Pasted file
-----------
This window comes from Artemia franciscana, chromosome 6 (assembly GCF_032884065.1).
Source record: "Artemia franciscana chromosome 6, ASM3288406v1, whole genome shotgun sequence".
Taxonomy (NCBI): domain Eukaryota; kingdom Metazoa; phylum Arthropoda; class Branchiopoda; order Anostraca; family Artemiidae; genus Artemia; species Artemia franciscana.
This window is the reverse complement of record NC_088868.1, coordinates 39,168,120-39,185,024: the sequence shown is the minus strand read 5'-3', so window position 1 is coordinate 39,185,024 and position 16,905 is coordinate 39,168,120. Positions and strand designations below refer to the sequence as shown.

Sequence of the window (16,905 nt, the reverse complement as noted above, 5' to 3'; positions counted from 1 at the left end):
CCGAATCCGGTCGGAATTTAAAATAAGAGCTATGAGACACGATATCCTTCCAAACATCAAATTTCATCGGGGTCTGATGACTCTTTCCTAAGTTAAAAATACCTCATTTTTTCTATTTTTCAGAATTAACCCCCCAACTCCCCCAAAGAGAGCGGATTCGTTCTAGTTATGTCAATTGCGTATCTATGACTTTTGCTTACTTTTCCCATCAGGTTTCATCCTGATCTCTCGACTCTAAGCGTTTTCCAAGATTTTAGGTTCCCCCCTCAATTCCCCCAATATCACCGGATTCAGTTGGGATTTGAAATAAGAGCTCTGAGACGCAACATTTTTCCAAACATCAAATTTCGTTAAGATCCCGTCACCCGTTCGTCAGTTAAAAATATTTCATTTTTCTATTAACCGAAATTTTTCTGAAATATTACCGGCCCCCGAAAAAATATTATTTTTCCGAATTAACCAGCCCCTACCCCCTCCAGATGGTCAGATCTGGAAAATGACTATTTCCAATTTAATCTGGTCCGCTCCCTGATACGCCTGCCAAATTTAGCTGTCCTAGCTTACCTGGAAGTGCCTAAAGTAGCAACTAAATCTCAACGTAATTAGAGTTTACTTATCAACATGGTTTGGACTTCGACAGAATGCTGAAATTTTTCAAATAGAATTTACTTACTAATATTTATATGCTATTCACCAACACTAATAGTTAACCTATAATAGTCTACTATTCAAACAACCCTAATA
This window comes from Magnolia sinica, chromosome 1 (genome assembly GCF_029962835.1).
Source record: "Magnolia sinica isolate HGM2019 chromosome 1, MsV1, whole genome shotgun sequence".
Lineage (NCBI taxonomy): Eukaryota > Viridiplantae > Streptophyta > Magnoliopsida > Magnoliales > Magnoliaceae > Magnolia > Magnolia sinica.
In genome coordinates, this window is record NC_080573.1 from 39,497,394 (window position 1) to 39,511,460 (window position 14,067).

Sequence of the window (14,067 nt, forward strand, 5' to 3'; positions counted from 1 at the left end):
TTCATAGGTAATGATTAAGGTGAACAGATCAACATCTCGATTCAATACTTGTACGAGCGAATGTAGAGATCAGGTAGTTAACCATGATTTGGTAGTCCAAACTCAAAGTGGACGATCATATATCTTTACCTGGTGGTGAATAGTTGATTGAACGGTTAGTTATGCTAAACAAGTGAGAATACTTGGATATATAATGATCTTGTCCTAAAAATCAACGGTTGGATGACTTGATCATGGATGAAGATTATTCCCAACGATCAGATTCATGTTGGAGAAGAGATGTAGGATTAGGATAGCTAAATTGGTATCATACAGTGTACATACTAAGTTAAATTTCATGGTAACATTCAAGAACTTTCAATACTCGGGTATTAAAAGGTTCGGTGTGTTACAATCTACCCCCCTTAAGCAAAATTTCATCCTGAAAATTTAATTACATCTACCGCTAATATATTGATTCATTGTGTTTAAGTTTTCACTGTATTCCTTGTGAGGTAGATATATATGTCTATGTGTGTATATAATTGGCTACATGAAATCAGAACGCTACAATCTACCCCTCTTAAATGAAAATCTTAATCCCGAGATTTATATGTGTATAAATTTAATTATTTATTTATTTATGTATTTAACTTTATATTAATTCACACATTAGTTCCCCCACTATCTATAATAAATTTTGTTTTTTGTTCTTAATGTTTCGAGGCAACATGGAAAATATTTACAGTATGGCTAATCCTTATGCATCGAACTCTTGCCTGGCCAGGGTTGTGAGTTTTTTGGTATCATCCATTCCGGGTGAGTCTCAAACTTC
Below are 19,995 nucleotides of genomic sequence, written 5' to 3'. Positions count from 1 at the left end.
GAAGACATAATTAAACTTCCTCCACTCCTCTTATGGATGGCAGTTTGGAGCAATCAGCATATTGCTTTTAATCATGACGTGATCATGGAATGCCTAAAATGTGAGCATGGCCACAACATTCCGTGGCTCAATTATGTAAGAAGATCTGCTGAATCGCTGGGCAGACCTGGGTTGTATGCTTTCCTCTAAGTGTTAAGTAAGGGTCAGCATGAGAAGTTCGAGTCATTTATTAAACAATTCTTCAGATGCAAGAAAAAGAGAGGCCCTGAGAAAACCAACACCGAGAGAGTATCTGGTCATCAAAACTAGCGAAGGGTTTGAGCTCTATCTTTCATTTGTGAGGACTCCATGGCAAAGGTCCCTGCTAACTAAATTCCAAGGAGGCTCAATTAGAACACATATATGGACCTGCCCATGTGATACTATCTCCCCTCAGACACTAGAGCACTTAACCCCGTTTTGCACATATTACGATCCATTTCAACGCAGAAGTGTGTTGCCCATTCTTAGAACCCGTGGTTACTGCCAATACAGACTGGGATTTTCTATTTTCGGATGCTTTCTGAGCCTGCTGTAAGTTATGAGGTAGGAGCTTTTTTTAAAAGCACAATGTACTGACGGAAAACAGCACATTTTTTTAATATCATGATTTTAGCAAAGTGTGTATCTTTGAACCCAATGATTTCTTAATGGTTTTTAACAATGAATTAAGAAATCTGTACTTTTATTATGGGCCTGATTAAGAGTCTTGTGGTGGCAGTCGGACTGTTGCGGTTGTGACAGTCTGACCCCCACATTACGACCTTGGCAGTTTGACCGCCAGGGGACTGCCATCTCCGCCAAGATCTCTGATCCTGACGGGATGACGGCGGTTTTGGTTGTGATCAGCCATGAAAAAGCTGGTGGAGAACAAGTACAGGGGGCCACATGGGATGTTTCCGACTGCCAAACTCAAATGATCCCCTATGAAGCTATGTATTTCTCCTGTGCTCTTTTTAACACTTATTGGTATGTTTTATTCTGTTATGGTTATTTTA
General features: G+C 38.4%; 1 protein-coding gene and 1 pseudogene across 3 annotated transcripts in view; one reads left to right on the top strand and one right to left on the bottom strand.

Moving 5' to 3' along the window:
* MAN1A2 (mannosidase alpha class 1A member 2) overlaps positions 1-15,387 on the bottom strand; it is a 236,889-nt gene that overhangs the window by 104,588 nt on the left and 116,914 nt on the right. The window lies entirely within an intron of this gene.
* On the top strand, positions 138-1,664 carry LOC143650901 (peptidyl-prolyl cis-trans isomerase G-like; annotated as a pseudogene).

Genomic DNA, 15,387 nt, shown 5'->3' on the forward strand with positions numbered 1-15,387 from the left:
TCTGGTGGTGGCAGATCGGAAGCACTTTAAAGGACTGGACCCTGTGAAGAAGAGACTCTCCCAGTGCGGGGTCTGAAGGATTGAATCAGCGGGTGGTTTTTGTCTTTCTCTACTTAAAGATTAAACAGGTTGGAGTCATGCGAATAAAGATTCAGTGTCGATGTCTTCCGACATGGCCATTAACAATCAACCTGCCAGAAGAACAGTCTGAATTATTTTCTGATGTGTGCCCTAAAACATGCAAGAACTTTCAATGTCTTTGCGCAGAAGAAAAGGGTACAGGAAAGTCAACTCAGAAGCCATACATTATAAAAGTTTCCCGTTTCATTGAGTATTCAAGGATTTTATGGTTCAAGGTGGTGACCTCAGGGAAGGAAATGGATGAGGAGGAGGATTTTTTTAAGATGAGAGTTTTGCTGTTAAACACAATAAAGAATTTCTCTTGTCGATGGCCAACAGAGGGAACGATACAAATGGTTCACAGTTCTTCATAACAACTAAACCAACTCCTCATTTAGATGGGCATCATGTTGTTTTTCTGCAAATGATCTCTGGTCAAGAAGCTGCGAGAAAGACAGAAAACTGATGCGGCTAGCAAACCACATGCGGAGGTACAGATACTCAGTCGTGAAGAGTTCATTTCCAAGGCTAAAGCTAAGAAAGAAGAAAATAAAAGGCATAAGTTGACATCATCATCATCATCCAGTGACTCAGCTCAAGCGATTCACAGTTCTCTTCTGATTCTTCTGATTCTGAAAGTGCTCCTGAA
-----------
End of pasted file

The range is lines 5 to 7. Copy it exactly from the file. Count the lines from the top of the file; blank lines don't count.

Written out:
Sequence of the window (16,905 nt, the reverse complement as noted above, 5' to 3'; positions counted from 1 at the left end):
CCGAATCCGGTCGGAATTTAAAATAAGAGCTATGAGACACGATATCCTTCCAAACATCAAATTTCATCGGGGTCTGATGACTCTTTCCTAAGTTAAAAATACCTCATTTTTTCTATTTTTCAGAATTAACCCCCCAACTCCCCCAAAGAGAGCGGATTCGTTCTAGTTATGTCAATTGCGTATCTATGACTTTTGCTTACTTTTCCCATCAGGTTTCATCCTGATCTCTCGACTCTAAGCGTTTTCCAAGATTTTAGGTTCCCCCCTCAATTCCCCCAATATCACCGGATTCAGTTGGGATTTGAAATAAGAGCTCTGAGACGCAACATTTTTCCAAACATCAAATTTCGTTAAGATCCCGTCACCCGTTCGTCAGTTAAAAATATTTCATTTTTCTATTAACCGAAATTTTTCTGAAATATTACCGGCCCCCGAAAAAATATTATTTTTCCGAATTAACCAGCCCCTACCCCCTCCAGATGGTCAGATCTGGAAAATGACTATTTCCAATTTAATCTGGTCCGCTCCCTGATACGCCTGCCAAATTTAGCTGTCCTAGCTTACCTGGAAGTGCCTAAAGTAGCAACTAAATCTCAACGTAATTAGAGTTTACTTATCAACATGGTTTGGACTTCGACAGAATGCTGAAATTTTTCAAATAGAATTTACTTACTAATATTTATATGCTATTCACCAACACTAATAGTTAACCTATAATAGTCTACTATTCAAACAACCCTAATA
This window comes from Magnolia sinica, chromosome 1 (genome assembly GCF_029962835.1).